Transportation of equipment and furniture for an event can considerably impact the environment. Venues offering in-house technical equipment and support, like staging and AV can reduce the need for such trips. Other supplies to consider are eco-friendly event materials such as recycling bins, recyclable plates and glasses. If you have to outsource such tasks, try to use a locally based company to reduce travel footprint.

Is meeting in person necessary?

Video conferencing and virtual events are less labor intensive and can achieve wider distribution through the Internet. For example, Cisco Live, an event which provides their attendees with a virtual option to attend, avoided generating 7,550 million tons of carbon dioxide by hosting 3,200 virtual-only attendees at a recent event. If you are hosting an event with few participants, a virtual event could be preferable to an in-person event, at least as far as the environment is concerned.

3. Cater Responsibly

Event planners pride themselves on providing more than sufficient food for event attendees. It is however, an inconvenient truth that on average, half or more of the snacks and food left ends up in the trash.

To reduce food waste, here are some best practices event planners can adopt:

  • Start by reviewing data from previous events to determine what types and quantities of food to order. Avoid over-ordering and instead aim to provide just the right amount.

  • Choose in-season food that can be easily sourced from local vendors to lessen the carbon footprint. As vegetarian diets have a 30% lower environmental footprint than non-vegetarian diets, incorporating a higher ratio of vegetarian meals can take your sustainability efforts to the next level. 

  • Replace disposables with reusable crockery, glassware, and cutlery where possible.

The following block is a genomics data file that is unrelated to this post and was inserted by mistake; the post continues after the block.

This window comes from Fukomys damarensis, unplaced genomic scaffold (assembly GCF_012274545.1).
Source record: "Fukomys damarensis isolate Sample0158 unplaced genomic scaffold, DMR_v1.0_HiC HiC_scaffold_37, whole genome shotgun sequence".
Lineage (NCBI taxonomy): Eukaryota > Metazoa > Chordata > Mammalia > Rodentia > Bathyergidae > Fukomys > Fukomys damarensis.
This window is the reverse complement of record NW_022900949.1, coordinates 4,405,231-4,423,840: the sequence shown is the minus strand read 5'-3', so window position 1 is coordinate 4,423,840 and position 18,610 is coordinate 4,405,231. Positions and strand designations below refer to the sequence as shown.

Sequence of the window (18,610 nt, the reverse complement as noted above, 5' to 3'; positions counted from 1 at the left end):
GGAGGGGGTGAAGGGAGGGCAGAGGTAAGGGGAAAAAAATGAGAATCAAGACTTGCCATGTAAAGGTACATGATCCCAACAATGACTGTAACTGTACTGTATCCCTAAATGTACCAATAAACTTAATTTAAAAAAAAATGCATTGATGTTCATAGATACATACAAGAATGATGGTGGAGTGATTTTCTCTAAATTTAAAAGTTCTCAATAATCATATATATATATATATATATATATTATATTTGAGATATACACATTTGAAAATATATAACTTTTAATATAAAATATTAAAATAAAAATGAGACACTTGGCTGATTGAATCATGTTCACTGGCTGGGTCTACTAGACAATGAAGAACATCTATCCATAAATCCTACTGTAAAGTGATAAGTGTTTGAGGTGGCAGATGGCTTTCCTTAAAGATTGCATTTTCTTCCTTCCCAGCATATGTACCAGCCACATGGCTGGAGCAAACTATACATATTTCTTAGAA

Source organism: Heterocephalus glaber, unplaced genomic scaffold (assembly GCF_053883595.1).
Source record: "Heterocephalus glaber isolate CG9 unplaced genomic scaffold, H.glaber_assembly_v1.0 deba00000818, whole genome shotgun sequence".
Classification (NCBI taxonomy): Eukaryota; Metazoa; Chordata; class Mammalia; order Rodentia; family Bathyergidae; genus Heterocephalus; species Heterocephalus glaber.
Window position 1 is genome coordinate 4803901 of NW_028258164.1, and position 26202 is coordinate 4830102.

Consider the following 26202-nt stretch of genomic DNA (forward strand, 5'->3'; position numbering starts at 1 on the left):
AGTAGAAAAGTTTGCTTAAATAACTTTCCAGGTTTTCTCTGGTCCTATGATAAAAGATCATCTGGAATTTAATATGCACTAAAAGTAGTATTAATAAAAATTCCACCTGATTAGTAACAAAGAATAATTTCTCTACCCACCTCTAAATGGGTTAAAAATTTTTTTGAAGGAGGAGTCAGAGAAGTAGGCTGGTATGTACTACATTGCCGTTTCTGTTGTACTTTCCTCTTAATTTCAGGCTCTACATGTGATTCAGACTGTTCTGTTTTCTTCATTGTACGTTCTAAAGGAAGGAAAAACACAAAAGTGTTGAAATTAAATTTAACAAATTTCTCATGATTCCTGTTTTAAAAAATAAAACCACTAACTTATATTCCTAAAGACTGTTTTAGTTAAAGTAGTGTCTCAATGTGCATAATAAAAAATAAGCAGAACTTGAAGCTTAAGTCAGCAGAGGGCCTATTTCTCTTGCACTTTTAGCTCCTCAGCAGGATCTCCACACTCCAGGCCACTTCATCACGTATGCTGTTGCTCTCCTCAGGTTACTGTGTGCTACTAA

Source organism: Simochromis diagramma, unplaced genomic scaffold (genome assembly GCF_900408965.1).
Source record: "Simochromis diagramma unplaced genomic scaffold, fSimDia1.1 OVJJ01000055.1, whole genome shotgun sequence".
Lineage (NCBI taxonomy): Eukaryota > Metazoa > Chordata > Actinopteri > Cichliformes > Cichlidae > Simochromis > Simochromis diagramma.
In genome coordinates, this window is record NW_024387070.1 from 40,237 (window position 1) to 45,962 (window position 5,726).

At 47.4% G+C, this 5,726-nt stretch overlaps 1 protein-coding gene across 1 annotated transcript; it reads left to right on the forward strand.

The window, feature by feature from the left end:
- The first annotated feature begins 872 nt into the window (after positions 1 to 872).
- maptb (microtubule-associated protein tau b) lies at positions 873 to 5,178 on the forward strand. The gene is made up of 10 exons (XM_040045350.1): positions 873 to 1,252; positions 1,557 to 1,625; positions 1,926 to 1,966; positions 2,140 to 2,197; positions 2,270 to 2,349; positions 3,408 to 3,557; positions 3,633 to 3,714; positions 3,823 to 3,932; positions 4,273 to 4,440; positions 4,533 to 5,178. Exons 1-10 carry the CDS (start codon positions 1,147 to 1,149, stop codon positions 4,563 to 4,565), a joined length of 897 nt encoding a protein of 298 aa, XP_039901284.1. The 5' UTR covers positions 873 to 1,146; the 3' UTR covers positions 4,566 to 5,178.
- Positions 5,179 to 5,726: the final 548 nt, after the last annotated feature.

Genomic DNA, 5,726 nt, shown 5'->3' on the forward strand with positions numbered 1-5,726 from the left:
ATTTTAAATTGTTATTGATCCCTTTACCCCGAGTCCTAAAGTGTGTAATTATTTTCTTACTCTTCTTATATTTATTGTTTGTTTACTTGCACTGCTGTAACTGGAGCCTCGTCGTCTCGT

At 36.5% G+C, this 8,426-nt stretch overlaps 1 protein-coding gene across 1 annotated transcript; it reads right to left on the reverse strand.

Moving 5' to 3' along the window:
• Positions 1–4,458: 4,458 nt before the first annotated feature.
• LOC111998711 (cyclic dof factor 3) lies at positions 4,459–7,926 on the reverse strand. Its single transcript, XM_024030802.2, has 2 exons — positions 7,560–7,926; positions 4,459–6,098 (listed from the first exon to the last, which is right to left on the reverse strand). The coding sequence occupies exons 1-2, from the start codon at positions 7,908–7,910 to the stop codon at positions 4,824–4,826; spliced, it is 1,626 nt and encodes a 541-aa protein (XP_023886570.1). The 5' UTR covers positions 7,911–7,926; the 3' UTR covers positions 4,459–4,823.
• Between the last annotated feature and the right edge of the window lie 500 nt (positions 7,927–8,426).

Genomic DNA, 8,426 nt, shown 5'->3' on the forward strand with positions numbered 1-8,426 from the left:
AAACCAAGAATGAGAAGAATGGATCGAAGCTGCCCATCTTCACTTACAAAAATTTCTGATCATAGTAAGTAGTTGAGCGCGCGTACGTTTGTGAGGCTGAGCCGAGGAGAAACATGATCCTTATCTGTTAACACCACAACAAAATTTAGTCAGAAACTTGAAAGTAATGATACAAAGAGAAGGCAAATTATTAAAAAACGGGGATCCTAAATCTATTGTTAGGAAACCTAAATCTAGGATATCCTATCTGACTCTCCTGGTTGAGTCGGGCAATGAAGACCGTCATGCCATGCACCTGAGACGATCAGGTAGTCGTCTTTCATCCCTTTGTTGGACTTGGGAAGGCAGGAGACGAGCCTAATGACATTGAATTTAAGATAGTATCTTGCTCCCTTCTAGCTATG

• Use water refill stations instead of purchasing bottled water. Making the switch from 500,000 bottles of water allowed Oracle to save $1.5 million.

  • Do not forget that your event attendees can potentially affect your sustainability goals. To gauge the amount of food you should order for your attendees, it would be good to send them a reminder to update their attendance a week prior to your event. 

4. Reduce waste when creating event materials  

One of the main pitfalls of event organizers is wasting resources on printing event related materials. Many times such materials can either be recycled from previous events or recreated from available resources.

Eliminate excess usage of paper: Opt to communicate with your attendees electronically. Develop digital assets, such as emails, websites, virtual invitations, agenda and announcements to promote your event and to inform event attendees.

You can also offer admission through e-tickets or identification cards to save the hassle of your attendees having to print their tickets.

Event Design: Good event design is the key to every event and hosting a sustainable event can definitely go hand in hand with event aesthetics.

When thinking of how to enhance the artistic flair of your event, begin by looking into environmentally friendly sources for your supplies. From recycled paper to vegetable dyes to biodegradable balloons to living plants, your event can be environmentally friendly and look just as eye-catching.

LED light bulbs also require much lesser energy to run and thus have a longer life; choosing energy-efficient LED light bulbs can help you to achieve your event lighting goals at a lower ecological and economical cost.


Instead of approaching sustainability as an afterthought to planning a memorable event, event planners should focus on sustainability practices from pre-production to post-production. Though it is difficult to give an entire event an eco-friendly overhaul, integrating some sustainable event planning tips as outlined above is sufficient to highlight your eco-friendly efforts as a company and leave a positive impression on your attendees.